WASHINGTON — Listen to Rep. Joe Wilson talk about his re-election prospects this fall, and you'll hear little beyond his trademark optimism.
Look at the numbers, though, and you'll get a cloudier perspective.
Wilson, a Republican in his third full House term, took out a $250,000 bank loan last month to help repel his strongest campaign challenge since he replaced the late Rep. Floyd Spence in 2001.
It's the first time Wilson has relied on borrowed money since his initial congressional run seven years ago in a special election after Spence's death.
"I wanted to have money on hand for campaign obligations — paying for polling, printing, advertising," Wilson said. "It was a way to be prepared."
Democrat Robert Miller of Ladys Island, a former Marine Corps captain who served two combat tours in Iraq, has loaned himself $110,000 as he challenges Wilson in his first bid for public office.
Anchored by the conservative hub of Lexington, Wilson's 2nd Congressional District is solidly Republican and hasn't sent a Democrat to Congress since 1965.
Even in a tough election year nationwide for GOP candidates, Miller faces an uphill fight in his bid to defeat Wilson.
Wilson, a former state senator who earlier worked for Spence and Sen. Strom Thurmond, draws enthusiastic crowds as he tours the summertime festivals up and down his district.
But the congressman's new pledge not to seek funding earmarks in Washington has angered local leaders back home, among them some fellow Republicans.
"We're in dire need of federal funding for roads," Lexington City Councilman Danny Frazier said Friday. "That's why I'm concerned about Joe not taking earmarks. If everyone else is getting earmarks, we should get them, too."
Frazier — who went so far as to call Wilson "a wussy" at a recent televised council meeting — noted that House Majority Whip Jim Clyburn has brought home tens of millions of dollars for his constituents in the neighboring 6th District.
In the Lowcountry, Beaufort County Council chairman Weston Newman and deputy chairman William "Skeet" Von Harten went to Washington in March. They asked Wilson to help obtain money to expand the Beaufort National Cemetery for veterans.
The two men were disappointed when Wilson, a longtime National Guard officer with four sons who've served in the military, turned them down. Von Harten recounted his response to Wilson.
"Goodness gracious, we know that there are going to be earmarks, we know that others are going to do it -- we would hope that maybe we could pick up some support from you," Von Harten told Wilson.
Wilson said he is observing a one-year moratorium on pursuing appropriations earmarks in order to protest lawmakers' use of seniority and insider clout to steer home federal money.
"In the broken system that we have, our earmarks would be so handicapped that no matter how worthy they are, they wouldn't receive proper consideration," Wilson said.
U.S. Sen. Jim DeMint, a Greenville Republican, doesn't seek earmarks and has led efforts to eliminate them. Fellow GOP Sen. Lindsey Graham still pursues earmarks.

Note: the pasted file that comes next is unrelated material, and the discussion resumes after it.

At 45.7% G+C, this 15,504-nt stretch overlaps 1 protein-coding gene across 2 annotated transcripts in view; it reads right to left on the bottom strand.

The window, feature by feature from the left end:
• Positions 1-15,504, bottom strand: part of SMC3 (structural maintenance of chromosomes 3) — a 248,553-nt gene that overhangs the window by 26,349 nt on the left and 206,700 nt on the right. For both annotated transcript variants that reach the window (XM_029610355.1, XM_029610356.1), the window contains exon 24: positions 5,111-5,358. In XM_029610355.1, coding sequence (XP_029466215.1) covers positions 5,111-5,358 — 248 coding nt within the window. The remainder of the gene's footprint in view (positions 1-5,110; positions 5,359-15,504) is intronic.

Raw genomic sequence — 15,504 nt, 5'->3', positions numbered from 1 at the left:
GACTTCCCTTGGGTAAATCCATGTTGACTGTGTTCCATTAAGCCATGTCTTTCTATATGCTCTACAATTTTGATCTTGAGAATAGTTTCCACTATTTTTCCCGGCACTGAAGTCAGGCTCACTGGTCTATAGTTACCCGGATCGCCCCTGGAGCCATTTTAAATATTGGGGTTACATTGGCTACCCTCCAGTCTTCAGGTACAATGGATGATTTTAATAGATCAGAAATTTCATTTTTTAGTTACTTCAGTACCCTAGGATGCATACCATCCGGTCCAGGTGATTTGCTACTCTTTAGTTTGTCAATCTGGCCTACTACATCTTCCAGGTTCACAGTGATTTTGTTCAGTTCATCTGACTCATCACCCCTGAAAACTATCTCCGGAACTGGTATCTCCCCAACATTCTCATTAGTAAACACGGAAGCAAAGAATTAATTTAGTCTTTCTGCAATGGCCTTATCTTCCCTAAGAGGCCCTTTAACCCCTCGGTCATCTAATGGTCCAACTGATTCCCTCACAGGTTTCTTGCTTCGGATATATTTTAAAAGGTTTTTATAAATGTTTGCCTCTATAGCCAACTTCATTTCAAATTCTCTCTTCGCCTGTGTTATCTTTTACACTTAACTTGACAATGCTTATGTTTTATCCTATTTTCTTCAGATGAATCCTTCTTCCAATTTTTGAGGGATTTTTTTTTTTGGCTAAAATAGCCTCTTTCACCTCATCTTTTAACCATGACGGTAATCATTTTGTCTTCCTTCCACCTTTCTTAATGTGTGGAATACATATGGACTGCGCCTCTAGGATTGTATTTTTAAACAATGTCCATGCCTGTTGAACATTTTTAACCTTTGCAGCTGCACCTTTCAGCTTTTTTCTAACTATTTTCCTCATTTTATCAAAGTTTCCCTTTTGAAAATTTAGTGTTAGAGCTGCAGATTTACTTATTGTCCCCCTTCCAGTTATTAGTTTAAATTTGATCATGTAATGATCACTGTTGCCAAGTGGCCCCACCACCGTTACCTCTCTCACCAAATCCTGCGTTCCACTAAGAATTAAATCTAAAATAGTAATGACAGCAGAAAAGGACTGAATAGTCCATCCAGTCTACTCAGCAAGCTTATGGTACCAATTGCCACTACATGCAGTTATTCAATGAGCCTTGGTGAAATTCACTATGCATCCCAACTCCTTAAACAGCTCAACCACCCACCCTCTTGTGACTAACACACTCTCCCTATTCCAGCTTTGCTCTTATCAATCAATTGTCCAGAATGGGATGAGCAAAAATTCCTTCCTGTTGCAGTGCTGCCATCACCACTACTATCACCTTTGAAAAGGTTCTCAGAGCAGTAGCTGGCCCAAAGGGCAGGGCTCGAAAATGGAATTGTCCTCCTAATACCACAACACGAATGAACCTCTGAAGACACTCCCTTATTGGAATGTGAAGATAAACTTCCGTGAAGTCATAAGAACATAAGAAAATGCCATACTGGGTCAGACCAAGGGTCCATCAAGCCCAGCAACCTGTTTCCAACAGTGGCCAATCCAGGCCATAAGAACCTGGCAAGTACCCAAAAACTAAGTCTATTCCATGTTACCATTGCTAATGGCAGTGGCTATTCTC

Miller, who defeated retired Air Force Col. Blaine Lotz by a 2-1 margin in the June 10 Democratic primary, criticized Wilson for rejecting highway funds and other federal aid.
"The Second District has really just been left on its own," Miller said. "Our district has so many infrastructure problems and so many needs, not bringing in money to fix our roads so we can increase economic opportunities -- his (earmark) moratorium is misguided."
Wilson overwhelmingly defeated Phil Black in the June 10 Republican primary, racking up an 85-15 percent win.
Black was Wilson's first primary opponent, and Wilson has faced only token Democratic opposition in his previous congressional races. Michael Ellisor raised little money in 2004 and 2006, gaining less than 38 percent of the vote both times.
Wilson now defends his seat in a trying year for Republican candidates, as Democrats try to build on the House and Senate majorities they gained two years ago.
Chris Carpenter, an aide to former Sen. Fritz Hollings and now an Atlanta political consultant, acknowledged that it's difficult to persuade Democratic leaders in Washington that Miller has a real shot at defeating Wilson.
"There is a predisposition of national folks to look at South Carolina and say, 'It's a Republican state,'" said Carpenter.
Carpenter, who is advising Miller, said they had encouraging visits in Washington last week with top aides for the Democratic Congressional Campaign Committee, which directs the party's nationwide election strategy.
The committee hasn't put South Carolina's 2nd District on its "Red to Blue" list of targeted seats yet, but Miller hopes he'll get some help as the campaign heats up after Labor Day.
"I'm a pro-gun, pro-military, socially kind of conservative Democrat," Miller said.
The Swing State Project (www.swingstateproject.com), a liberal-leaning political group, recently added the Wilson-Miller contest to its list of 21 House "races to watch."
When the dust settles, Wilson is confident he'll repel Miller's challenge.
Wilson, who chairs the House Victory in Iraq Caucus and has made nine trips there, is buttressed by recent security gains in the war.
Wilson noted that 52,000 people voted in his district's Republican primary, more than twice the number who cast ballots in the Democratic primary.
"I believe that, indeed, politics is local," Wilson said. "I'm very pleased to see the level of enthusiasm for Republican campaign efforts in the Second District."